Last evening I drove over to Lakeland College
for a presentation of Bertolt Brecht's Mother Courage. As written by Brecht, the play is an examination of man's inhumanity to man in the context of the Protestant-Catholic conflicts in Ireland. In this re-staging, we see man's inhumanity to man through the lens of Christian-Muslim conflicts; and instead of hearing about "the king's" failures and blindesses, we hear about "the president's." Even as updated by the Lakeland College Theatre, Brecht's is a ringing indictment.
The play was directed by James Crawford, a professor of theater and speech at Lakeland; and it was designed by Staci Abrahamson, a student in my Advanced Comp class this semester. Staci was responsible for the look of things in the world of Mother Courage, with its Greek-style spareness of the stage on the one hand and the war-weariness of the set on the other. Kazuki Goshima directed the combat scenes.
Linda TeStroete turned in a strong performance as Mother Courage, as did Cristopher Wray and Cole Zondag as her sons and Eric Rautmann as the cook; yet the actress who won my heart was Bridget Johnston, who played Kattrin, the non-speaking daughter of Mother Courage; Kattrin is shot down at the end of the play while warning the town of an impending attack. Johnston quietly created a strong presence on stage; she didn't speak, but she didn't have to say a word to convey her meaning; I could only be amazed at the depth of her non-speaking performance. Two students from my Creative Nonfiction class of fall 2004 were also in the cast, Jessica Larson as "Peasant Woman" and Paul Davis as one of the soldiers.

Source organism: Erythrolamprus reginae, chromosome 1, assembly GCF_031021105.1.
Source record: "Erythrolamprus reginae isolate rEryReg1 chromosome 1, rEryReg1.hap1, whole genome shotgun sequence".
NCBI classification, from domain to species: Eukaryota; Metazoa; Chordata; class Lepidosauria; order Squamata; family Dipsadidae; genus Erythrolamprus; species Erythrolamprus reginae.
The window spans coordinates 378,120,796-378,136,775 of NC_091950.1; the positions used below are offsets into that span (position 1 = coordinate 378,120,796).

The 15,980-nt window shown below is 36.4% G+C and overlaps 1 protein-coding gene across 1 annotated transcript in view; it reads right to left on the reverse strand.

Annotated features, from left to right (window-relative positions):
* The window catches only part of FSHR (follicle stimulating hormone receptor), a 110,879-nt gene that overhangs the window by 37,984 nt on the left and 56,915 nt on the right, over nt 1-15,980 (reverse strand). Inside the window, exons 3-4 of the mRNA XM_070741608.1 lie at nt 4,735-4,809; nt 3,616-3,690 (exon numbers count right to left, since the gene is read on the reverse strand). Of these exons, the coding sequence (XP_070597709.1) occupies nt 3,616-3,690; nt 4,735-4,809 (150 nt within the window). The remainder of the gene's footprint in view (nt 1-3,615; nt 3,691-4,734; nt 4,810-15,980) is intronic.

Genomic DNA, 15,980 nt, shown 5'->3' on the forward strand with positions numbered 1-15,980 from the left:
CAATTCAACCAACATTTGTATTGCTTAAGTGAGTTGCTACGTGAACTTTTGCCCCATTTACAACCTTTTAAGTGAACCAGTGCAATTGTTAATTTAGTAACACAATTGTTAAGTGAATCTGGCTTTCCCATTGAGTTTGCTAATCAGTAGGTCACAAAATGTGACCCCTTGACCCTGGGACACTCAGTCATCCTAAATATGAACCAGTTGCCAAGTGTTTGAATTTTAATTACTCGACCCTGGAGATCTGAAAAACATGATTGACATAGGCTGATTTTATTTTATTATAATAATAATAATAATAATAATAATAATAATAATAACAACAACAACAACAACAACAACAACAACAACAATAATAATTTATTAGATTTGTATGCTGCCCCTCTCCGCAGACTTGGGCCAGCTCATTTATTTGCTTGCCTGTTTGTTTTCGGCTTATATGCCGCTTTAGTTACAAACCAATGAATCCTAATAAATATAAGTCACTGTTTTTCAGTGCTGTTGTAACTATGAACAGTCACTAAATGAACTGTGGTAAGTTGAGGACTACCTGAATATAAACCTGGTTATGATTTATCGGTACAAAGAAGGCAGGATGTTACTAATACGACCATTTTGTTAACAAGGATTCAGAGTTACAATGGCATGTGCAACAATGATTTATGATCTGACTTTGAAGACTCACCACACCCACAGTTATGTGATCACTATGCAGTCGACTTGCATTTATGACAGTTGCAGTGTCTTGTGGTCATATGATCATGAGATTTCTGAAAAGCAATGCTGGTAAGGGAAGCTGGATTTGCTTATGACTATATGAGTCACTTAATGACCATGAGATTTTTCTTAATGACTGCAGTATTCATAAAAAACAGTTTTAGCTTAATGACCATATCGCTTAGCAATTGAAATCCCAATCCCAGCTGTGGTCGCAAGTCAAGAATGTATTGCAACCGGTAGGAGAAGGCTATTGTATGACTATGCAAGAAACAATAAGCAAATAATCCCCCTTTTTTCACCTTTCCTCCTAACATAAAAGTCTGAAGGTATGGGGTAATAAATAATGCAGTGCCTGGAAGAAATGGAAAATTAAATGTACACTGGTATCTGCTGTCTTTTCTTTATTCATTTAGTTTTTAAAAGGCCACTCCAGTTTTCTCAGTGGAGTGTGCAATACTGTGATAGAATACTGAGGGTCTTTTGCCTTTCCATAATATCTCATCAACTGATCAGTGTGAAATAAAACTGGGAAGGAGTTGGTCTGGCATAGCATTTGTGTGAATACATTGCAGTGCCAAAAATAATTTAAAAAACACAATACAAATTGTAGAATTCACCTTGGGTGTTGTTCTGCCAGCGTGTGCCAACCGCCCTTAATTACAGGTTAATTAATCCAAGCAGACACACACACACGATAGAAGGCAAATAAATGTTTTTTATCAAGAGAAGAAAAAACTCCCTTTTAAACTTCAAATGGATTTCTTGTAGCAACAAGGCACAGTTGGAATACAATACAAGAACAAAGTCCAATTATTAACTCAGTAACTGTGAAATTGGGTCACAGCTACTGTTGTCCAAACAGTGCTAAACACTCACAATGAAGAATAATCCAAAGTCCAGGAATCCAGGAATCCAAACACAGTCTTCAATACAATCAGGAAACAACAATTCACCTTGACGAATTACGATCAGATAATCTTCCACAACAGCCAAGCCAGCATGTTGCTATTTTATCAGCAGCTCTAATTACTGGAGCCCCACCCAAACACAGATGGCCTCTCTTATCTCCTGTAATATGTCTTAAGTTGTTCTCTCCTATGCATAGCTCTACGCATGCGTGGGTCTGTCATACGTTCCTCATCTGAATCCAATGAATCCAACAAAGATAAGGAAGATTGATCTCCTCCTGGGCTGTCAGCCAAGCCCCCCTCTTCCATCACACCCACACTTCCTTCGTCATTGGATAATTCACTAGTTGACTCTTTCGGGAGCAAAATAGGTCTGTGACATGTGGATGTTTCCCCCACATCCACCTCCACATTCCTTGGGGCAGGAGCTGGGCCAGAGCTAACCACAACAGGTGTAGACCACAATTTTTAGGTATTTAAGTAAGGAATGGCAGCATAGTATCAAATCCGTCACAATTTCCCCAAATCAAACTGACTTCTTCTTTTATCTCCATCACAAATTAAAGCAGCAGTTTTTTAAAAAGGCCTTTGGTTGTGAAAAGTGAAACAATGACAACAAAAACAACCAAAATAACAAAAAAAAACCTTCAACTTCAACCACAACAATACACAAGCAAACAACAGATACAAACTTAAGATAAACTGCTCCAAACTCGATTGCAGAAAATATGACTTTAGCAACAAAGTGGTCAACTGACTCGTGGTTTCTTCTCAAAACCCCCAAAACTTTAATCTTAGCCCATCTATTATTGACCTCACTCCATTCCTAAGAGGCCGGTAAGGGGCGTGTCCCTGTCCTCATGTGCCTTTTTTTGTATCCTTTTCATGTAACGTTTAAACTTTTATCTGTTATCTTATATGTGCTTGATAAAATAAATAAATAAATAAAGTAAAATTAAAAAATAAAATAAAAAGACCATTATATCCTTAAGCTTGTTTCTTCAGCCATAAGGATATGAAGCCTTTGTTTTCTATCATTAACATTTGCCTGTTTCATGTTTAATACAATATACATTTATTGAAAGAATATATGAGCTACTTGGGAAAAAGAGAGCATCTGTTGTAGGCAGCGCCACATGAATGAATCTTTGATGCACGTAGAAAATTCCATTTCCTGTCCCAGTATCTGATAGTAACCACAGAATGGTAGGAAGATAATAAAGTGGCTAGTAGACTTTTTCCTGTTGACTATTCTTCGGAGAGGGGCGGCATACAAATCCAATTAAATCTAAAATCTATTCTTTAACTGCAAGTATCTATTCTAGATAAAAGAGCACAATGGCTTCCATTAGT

Despite some lack of clear enunciation, which is common in student productions, and despite some missed lines and missed cues, which I also forgive, this was a terribly moving presentation of Brecht's vision. Always at the end of the stylized hand-to-hand combat scenes, the contestants were shot down by the two soldiers, one at each edge of the stage; and the meaning for today was all the more powerful given that both soldiers appeared to be dressed in the camouflage uniforms of our National Guard and equipped with the National Guard's rifles. The message of futility could not have been clearer. There is no escape from this insanity, no matter which end of the rifle you are on.
After the cast took their bows and the rest of the audience was already starting to shuffle out, I had a hard time getting out of my seat: I was still contemplating what I had just seen. Whatever the little miscues and failures of the players, the end result was still as powerful as a horse kick to the chest.